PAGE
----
In August 1940, Woodland Park Zoo put 17 male monkeys in a single enclosure with a bit of moat-surrounded land they dubbed “Monkey Island.” The rumble for simian supremacy drew quite the crowd and made the front page of The Seattle Times.

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As belligerents across the Atlantic pummeled each other during the summer of 1940, Seattle had its own battle raging at Woodland Park Zoo’s Monkey Island.

It all started when zoo workers moved about 17 male monkeys from their cramped cages to a new home: an open-air containment with an island and a moat.

“They think they’re back in the jungle. They don’t know they’re in captivity. If they want to climb a tree, they climb a tree,” park superintendent Gus Knudson told The Times on Aug. 15, 1940, two days after the move. “Then … they started fighting. If a monkey got licked badly, the other monkeys threw him in the moat.”

Fighting continued until one monkey, named Sing, took charge. “Now, they’ve got a king,” explained Knudson.

The next day’s update was disquieting, however. A Times reporter bore witness to an attempted coup d’etat led by another monkey named Coco:

“But uneasy lies the head which wears a crown. After three days as head of the government, Sing began to show signs of strain. … Plots and counterplots to shove Sing into the moat with lightning rapidity. After a conference, Coco would run up the pole and ring the cowbell as a signal for attack, and Sing, attempting to entertain his public, would be forced to break off and restore order.”

Two groups of monkeys attacked from different sides. Hoping to stave off the rebellion, zoo workers released a notoriously fierce monkey named Jocko, who had lost his tail fighting in the cages.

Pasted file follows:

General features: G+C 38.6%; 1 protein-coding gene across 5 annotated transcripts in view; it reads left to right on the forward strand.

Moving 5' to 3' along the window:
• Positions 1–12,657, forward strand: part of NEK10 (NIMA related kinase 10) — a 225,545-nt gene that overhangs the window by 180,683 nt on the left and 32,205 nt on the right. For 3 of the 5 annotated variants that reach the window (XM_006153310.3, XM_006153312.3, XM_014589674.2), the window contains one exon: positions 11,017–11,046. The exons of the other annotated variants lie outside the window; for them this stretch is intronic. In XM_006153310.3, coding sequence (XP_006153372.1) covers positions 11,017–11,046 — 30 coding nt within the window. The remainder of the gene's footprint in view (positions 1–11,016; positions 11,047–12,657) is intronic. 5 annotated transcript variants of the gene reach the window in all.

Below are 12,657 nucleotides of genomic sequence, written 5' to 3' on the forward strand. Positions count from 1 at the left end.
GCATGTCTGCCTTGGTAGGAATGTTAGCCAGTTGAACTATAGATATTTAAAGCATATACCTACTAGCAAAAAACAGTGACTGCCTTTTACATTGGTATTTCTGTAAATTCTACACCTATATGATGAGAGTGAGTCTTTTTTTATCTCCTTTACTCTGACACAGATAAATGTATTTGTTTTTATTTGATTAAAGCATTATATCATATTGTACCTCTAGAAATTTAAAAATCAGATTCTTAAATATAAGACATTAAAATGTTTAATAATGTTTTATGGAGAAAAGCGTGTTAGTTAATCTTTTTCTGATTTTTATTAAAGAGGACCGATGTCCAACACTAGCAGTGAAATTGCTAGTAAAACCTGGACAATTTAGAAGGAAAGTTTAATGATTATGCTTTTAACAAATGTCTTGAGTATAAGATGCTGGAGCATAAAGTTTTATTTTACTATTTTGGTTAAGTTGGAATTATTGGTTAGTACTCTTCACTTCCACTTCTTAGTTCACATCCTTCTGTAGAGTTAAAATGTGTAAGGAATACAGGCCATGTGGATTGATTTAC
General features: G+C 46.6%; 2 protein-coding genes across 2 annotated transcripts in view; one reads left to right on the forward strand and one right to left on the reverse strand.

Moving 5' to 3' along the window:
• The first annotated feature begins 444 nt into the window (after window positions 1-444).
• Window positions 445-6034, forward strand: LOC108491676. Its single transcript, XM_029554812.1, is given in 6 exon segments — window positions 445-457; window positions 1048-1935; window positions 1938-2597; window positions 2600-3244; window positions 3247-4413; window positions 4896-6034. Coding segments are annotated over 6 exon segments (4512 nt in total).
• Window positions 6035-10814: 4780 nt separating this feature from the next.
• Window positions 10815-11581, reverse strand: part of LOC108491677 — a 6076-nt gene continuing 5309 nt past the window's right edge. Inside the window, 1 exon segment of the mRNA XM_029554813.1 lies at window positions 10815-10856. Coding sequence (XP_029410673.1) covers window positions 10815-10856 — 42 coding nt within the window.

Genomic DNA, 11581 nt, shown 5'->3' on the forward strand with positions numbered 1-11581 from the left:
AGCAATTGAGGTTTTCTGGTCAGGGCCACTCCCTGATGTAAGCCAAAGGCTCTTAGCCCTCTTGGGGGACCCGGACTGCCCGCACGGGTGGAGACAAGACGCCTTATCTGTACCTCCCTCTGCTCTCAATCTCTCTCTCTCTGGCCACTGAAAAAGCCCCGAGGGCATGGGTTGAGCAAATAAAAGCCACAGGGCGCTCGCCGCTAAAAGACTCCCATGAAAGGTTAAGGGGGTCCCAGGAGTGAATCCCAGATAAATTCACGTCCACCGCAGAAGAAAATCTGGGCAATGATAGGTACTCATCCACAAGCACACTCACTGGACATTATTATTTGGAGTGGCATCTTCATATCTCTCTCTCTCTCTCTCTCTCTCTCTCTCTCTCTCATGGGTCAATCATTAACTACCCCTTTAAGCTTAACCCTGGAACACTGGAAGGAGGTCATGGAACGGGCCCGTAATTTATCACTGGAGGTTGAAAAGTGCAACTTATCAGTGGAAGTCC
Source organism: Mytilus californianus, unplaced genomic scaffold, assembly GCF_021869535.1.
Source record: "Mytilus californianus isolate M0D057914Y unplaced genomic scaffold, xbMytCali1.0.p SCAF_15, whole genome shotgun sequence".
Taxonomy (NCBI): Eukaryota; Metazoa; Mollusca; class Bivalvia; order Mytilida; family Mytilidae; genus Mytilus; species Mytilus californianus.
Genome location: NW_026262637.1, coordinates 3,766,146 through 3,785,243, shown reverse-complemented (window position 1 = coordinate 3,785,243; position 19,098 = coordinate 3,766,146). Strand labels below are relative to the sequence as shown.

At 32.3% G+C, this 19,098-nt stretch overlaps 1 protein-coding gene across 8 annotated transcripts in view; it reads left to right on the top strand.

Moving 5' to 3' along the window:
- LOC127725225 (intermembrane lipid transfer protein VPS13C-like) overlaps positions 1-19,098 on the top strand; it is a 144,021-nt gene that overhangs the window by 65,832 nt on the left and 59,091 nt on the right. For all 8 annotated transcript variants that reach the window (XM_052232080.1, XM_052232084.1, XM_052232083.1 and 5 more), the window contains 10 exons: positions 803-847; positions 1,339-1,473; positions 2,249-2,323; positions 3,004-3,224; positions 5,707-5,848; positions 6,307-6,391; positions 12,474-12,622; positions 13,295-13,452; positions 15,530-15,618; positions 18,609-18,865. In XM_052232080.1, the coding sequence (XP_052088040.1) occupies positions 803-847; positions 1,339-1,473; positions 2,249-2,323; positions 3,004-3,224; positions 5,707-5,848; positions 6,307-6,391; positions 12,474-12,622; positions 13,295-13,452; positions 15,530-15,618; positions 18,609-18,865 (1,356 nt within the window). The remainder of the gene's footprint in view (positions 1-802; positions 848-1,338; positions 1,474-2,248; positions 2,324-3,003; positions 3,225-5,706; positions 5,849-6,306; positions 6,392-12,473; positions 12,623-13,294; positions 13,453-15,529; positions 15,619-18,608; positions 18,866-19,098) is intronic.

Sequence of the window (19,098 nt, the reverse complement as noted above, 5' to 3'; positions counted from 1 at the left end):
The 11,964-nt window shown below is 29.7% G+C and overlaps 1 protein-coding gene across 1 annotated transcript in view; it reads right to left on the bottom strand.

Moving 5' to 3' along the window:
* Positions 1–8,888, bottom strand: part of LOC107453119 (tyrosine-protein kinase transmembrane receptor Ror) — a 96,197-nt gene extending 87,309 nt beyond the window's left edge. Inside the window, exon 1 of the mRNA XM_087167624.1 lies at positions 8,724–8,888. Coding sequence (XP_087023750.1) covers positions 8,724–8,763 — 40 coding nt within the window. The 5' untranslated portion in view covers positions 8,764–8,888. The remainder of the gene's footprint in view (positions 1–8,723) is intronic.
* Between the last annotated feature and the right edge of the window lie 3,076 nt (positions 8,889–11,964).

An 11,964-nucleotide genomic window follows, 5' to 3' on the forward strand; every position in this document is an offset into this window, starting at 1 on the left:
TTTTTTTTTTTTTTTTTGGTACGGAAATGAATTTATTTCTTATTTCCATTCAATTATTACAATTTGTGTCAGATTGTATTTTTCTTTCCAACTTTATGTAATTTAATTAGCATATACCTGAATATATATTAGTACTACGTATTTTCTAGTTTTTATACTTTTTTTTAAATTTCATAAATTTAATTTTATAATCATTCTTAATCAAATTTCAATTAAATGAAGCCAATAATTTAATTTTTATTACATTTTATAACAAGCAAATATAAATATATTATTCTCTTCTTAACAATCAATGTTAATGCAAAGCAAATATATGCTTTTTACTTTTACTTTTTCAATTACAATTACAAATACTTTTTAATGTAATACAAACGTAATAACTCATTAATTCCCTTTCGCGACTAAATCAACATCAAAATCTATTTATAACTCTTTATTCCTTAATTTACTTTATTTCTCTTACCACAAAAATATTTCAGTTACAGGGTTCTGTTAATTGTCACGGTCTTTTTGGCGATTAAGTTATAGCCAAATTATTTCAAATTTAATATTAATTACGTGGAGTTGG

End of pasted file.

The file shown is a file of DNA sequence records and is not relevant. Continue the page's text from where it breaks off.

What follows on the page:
The attempt at peace-by-strongman didn’t work.

Two days later, “Seventeen Filipino monkeys who had been Sing’s abject subjects since Friday rose in rebellion, dethroned him without ceremony and drove him into the moat,” the Times reported. A person watching the happenings tossed a plank in the water for Sing to escape, but zoo workers intervened and sent him back to the island, according to the Times’ report.

Jocko was named one of the conspirators. “Casting his lot with the proletariat, he left Sing out on a limb,” the paper reported.

The frequent dispatches from Monkey Island accompanied grim news from Europe as the United States neared war. For weeks, The Times (and the zoo) carried on with the rather overt allegory, perhaps seeking to explain the torpedoes, gunships and bombings as products of a savage, animal world.

Discussing the popularity of the exhibit, Knudson told The Times:

“What’s going on in Europe? Why, people are sneaking around and hiding behind trees and trying to bump each other off. Now look out there on the island. The monkeys are doing the same thing. Dictators and everything. No wonder thousands of people come out here to watch.”

Each monkey was known in print by his nickname (Little Potato, Adam the Stool Pigeon and Sailor Nebuchadnezzar were three popular monkeys). The Times detailed many of their origin stories. Adam the Stool Pigeon, for example, was one of four monkeys the zoo had taken from Universal Pictures. He was known as a gossiping monkey prone to stirring up trouble.

“Adam the Stool Pigeon is at heart an anarchist, for he continually is trying to undermine the reigning dictator. Every aspirant to power fears Adam,” according to a dispatch filed to the paper 10 days after the Monkey Island experiment began.

Crowds flocked to the zoo throughout the battles (25,000 people visited Monkey Island one Sunday). But before Seattle’s interest turned fully to the more brutal primates abroad, Knudson used Monkey Island to outline his vision to build more “outdoor grottoes” for animals.

That vision became a reality that ultimately consumed the island itself. As the zoo modernized, Monkey Island was converted into a more natural habitat, and became lush living quarters for lemurs.